Hasn’t conceded a goal from play this entire season – Shane Murphy was the man between the posts for Darren McCurry’s three-pointer at the end of the league. He has been able to vary his kick-outs more this year and doesn’t look as hesitant as before.
Not really a find when the flying Whitehall Colmcilles man was expected to make the grade from a long way off. Has stood out the last two games and given an otherwise too familiar Dublin defence a fresh look and impetus.
Clearly benefitting from Tadhg Morley sitting in front of him but when Foley has been isolated on his man he looks extremely comfortable. His speed gives him a lot of confidence too but more than anything he looks a calmer player this season.
Probably Kerry’s best Croke Park player, O’Sullivan carried on where he left off against Tyrone last year with another commanding show in the win over Mayo. The two-time All-Star is only second to Lee Keegan for all-round ability as a defender.
Absent against Cork, McCarthy’s return to the team wasn’t enough to save Dublin from relegation and he cut a frustrated footballer at the end of last season but he’s one of a few multiple All-Ireland winners who look noticeably improved in the Leinster SFC.
Versatility in abundance and boasting incredible balance, Howard is exactly the calm presence Dublin need as their lynchpin in the back-line. No doubt Morley has been impressive sweeping this year but Howard swings it on recent form and consistency.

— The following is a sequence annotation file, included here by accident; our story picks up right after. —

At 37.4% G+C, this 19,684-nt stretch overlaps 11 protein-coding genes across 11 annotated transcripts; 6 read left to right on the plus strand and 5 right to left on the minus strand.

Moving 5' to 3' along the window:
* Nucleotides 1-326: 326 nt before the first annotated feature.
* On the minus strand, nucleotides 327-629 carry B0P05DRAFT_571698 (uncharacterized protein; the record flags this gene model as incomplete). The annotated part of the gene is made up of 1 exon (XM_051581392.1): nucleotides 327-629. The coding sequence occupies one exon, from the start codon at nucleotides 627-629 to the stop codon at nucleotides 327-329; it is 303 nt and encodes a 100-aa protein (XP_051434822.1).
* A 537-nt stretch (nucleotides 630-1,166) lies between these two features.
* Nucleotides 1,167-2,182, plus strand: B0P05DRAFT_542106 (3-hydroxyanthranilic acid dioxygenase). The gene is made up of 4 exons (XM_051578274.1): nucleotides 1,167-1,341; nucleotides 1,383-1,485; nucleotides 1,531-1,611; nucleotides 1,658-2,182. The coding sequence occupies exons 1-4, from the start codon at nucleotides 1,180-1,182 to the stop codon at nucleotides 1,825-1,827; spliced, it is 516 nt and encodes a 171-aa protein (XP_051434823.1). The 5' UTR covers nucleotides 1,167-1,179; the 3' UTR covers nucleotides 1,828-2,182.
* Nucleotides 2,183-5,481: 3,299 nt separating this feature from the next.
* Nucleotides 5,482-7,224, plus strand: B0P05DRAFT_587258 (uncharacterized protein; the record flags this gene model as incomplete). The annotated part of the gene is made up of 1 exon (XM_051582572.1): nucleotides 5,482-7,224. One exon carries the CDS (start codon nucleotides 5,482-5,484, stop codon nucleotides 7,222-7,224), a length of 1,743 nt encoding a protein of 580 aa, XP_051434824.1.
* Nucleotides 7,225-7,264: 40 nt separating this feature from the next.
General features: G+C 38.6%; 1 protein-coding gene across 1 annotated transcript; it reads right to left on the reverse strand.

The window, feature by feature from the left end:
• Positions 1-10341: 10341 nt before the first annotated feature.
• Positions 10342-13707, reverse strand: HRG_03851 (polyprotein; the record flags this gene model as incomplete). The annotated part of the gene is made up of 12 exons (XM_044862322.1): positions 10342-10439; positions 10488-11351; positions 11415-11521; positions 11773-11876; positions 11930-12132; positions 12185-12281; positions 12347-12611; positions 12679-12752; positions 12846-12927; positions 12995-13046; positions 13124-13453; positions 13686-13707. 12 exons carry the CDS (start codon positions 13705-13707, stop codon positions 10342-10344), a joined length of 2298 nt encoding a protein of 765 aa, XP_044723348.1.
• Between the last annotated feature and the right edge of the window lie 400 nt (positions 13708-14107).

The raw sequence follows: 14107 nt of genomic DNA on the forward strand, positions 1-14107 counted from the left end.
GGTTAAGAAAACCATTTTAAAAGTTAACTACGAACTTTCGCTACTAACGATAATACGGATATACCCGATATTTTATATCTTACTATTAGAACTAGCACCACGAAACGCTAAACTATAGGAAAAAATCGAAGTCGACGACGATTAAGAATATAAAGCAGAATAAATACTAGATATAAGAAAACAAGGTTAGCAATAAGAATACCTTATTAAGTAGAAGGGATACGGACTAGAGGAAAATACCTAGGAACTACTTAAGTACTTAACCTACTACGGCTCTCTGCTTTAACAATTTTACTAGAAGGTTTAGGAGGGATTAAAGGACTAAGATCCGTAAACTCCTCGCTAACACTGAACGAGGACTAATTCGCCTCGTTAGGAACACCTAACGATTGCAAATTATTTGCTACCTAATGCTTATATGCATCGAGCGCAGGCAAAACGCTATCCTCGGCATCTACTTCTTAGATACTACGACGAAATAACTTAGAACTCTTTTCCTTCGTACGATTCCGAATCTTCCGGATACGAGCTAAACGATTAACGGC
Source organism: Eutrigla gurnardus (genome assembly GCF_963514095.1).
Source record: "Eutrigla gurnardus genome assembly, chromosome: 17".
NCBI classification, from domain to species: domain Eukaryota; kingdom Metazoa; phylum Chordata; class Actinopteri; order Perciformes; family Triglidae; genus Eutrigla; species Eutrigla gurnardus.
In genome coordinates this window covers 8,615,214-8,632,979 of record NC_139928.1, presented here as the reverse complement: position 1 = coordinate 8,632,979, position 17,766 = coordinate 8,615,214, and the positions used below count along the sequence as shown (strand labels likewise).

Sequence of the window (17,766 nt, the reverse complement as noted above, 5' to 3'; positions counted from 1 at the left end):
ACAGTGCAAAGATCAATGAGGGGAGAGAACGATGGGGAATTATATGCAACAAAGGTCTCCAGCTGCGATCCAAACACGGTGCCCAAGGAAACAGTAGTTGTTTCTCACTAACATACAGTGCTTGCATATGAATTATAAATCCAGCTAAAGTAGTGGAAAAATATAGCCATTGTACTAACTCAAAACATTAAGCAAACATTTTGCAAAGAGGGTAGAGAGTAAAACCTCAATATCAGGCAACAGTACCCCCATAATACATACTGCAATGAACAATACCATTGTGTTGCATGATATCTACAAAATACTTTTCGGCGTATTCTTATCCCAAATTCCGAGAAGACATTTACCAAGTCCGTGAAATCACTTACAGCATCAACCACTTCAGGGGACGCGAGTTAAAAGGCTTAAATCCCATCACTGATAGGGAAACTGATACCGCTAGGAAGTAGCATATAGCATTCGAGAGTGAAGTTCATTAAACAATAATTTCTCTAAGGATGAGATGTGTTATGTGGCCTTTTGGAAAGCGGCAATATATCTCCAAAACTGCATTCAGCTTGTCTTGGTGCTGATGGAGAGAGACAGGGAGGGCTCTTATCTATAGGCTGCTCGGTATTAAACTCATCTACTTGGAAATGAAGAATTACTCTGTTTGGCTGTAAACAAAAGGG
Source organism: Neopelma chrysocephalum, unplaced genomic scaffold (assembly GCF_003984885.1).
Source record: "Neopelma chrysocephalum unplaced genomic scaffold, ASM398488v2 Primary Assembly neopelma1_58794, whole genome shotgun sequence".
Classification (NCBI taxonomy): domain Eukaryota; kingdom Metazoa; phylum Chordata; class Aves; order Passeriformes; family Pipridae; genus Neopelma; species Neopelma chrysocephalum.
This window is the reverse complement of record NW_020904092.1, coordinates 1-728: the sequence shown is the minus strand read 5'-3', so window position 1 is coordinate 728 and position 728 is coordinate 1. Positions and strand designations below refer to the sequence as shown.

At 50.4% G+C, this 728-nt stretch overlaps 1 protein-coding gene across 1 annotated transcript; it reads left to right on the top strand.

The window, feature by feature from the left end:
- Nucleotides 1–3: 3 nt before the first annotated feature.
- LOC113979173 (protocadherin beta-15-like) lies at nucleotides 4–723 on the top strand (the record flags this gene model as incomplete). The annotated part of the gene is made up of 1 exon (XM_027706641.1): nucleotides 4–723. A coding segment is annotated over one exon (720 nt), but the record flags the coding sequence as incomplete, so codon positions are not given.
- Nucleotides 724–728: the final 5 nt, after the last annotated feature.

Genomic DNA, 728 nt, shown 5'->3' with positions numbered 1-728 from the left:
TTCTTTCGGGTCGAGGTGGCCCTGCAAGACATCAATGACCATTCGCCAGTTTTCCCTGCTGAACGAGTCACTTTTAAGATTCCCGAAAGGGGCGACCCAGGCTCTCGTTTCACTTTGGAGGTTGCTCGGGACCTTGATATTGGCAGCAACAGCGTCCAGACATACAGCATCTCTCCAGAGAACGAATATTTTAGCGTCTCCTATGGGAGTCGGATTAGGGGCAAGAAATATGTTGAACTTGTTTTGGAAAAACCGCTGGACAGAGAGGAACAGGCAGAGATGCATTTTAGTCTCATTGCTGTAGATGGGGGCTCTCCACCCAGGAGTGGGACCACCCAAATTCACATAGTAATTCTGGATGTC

Electric most times, Gavin White would have been our selection had he not been so poor in the Mayo game when he coughed up too much possession. Small has delivered more consistently and has an aggression that few other defenders demonstrate.
Looks back to his brilliant best after a difficult league when it seemed at times that he was going through the motions. The heavy training sessions Dublin were purported to have done during that time took a lot out of him but he is reinvigorated.
Up to the Cork game, he was a real footballer of the year candidate but his displays since against Limerick and Mayo have dipped slightly. Jack Barry performed better in the Munster final and David Moran starred the last day but O’Connor’s 2022 has been a coming-of-age season.
Kilkenny has more All-Ireland SFC medals than most people can dream of but if he doesn’t finish his career with a footballer of the year award it would be a real pity. His consistency levels are untouched and when others were struggling in the league he stood up.
Looked a commanding player when Kerry saw out the win over Mayo even if he is not playing as advanced as he was last season - a consequence of the Kenmare man being one of the best tackling forwards Jack O’Connor has at his disposal.
At 31, he like Paul Geaney might have been considered more a finisher than a starter but he has been Kerry’s in-form forward based on their last three games. Can still round a defender and earn a free with his close if slightly unorthodox control.
Not the championship return to Croke Park he would have wanted against Mayo last time out after his difficulties with Conor Meyler last year but he’s been an influential force for Kerry across the season. Cormac Costello and Dean Rock are finishers but Clifford provides more in general play.
Lame as he appeared to be, would anyone else on the Kerry team have scored that first-half goal against Mayo (as much as O’Brien’s lay-off for it was perfect)? No, Kerry have learned the hard way that taking their generational player off even when injured is perilous.
In all three of their Leinster games, O’Callaghan showed Dublin exactly what they were missing during the league. Would they have stayed in Division 1 had he been around? Yes. Other team-mates have his directness but none possess his power or poise.
Dublin 7, Kerry 8.